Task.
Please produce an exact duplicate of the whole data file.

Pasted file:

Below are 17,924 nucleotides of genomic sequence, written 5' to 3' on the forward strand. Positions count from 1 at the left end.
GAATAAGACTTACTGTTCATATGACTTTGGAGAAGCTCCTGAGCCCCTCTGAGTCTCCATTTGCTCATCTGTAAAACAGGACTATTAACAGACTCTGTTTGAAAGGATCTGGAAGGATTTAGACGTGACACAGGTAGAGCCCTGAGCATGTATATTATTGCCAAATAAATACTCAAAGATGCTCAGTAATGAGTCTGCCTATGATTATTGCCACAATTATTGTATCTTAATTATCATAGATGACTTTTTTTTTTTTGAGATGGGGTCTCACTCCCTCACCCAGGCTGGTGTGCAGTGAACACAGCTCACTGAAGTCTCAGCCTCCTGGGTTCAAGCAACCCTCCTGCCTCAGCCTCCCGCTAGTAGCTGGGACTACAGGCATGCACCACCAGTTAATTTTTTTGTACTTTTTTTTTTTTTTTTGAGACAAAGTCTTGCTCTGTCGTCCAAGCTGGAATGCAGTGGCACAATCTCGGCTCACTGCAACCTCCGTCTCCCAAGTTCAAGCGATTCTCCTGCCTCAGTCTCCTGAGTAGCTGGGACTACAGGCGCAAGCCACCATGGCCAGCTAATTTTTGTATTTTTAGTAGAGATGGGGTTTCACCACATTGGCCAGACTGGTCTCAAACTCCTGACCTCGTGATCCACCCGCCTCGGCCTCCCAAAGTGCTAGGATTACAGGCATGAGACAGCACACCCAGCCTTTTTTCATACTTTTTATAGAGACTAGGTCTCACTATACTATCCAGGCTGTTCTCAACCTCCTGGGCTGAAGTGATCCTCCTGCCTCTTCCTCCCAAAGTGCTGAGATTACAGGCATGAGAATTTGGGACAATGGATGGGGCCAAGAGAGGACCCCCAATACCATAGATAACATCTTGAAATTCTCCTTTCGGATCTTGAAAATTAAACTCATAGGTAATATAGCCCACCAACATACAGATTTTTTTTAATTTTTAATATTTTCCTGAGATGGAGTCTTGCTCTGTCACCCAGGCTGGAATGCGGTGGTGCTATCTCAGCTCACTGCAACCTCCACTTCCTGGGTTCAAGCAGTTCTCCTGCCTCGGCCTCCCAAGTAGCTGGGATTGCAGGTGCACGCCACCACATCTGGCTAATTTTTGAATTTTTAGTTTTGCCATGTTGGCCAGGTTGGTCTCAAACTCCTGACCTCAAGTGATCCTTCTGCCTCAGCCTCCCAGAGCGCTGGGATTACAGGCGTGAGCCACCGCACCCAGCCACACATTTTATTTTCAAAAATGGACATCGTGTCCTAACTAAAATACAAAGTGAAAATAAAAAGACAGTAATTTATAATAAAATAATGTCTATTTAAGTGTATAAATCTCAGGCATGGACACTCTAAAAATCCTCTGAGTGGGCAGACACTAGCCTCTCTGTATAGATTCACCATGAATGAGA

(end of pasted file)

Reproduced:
Below are 17,924 nucleotides of genomic sequence, written 5' to 3' on the forward strand. Positions count from 1 at the left end.
GAATAAGACTTACTGTTCATATGACTTTGGAGAAGCTCCTGAGCCCCTCTGAGTCTCCATTTGCTCATCTGTAAAACAGGACTATTAACAGACTCTGTTTGAAAGGATCTGGAAGGATTTAGACGTGACACAGGTAGAGCCCTGAGCATGTATATTATTGCCAAATAAATACTCAAAGATGCTCAGTAATGAGTCTGCCTATGATTATTGCCACAATTATTGTATCTTAATTATCATAGATGACTTTTTTTTTTTTGAGATGGGGTCTCACTCCCTCACCCAGGCTGGTGTGCAGTGAACACAGCTCACTGAAGTCTCAGCCTCCTGGGTTCAAGCAACCCTCCTGCCTCAGCCTCCCGCTAGTAGCTGGGACTACAGGCATGCACCACCAGTTAATTTTTTTGTACTTTTTTTTTTTTTTTTGAGACAAAGTCTTGCTCTGTCGTCCAAGCTGGAATGCAGTGGCACAATCTCGGCTCACTGCAACCTCCGTCTCCCAAGTTCAAGCGATTCTCCTGCCTCAGTCTCCTGAGTAGCTGGGACTACAGGCGCAAGCCACCATGGCCAGCTAATTTTTGTATTTTTAGTAGAGATGGGGTTTCACCACATTGGCCAGACTGGTCTCAAACTCCTGACCTCGTGATCCACCCGCCTCGGCCTCCCAAAGTGCTAGGATTACAGGCATGAGACAGCACACCCAGCCTTTTTTCATACTTTTTATAGAGACTAGGTCTCACTATACTATCCAGGCTGTTCTCAACCTCCTGGGCTGAAGTGATCCTCCTGCCTCTTCCTCCCAAAGTGCTGAGATTACAGGCATGAGAATTTGGGACAATGGATGGGGCCAAGAGAGGACCCCCAATACCATAGATAACATCTTGAAATTCTCCTTTCGGATCTTGAAAATTAAACTCATAGGTAATATAGCCCACCAACATACAGATTTTTTTTAATTTTTAATATTTTCCTGAGATGGAGTCTTGCTCTGTCACCCAGGCTGGAATGCGGTGGTGCTATCTCAGCTCACTGCAACCTCCACTTCCTGGGTTCAAGCAGTTCTCCTGCCTCGGCCTCCCAAGTAGCTGGGATTGCAGGTGCACGCCACCACATCTGGCTAATTTTTGAATTTTTAGTTTTGCCATGTTGGCCAGGTTGGTCTCAAACTCCTGACCTCAAGTGATCCTTCTGCCTCAGCCTCCCAGAGCGCTGGGATTACAGGCGTGAGCCACCGCACCCAGCCACACATTTTATTTTCAAAAATGGACATCGTGTCCTAACTAAAATACAAAGTGAAAATAAAAAGACAGTAATTTATAATAAAATAATGTCTATTTAAGTGTATAAATCTCAGGCATGGACACTCTAAAAATCCTCTGAGTGGGCAGACACTAGCCTCTCTGTATAGATTCACCATGAATGAGA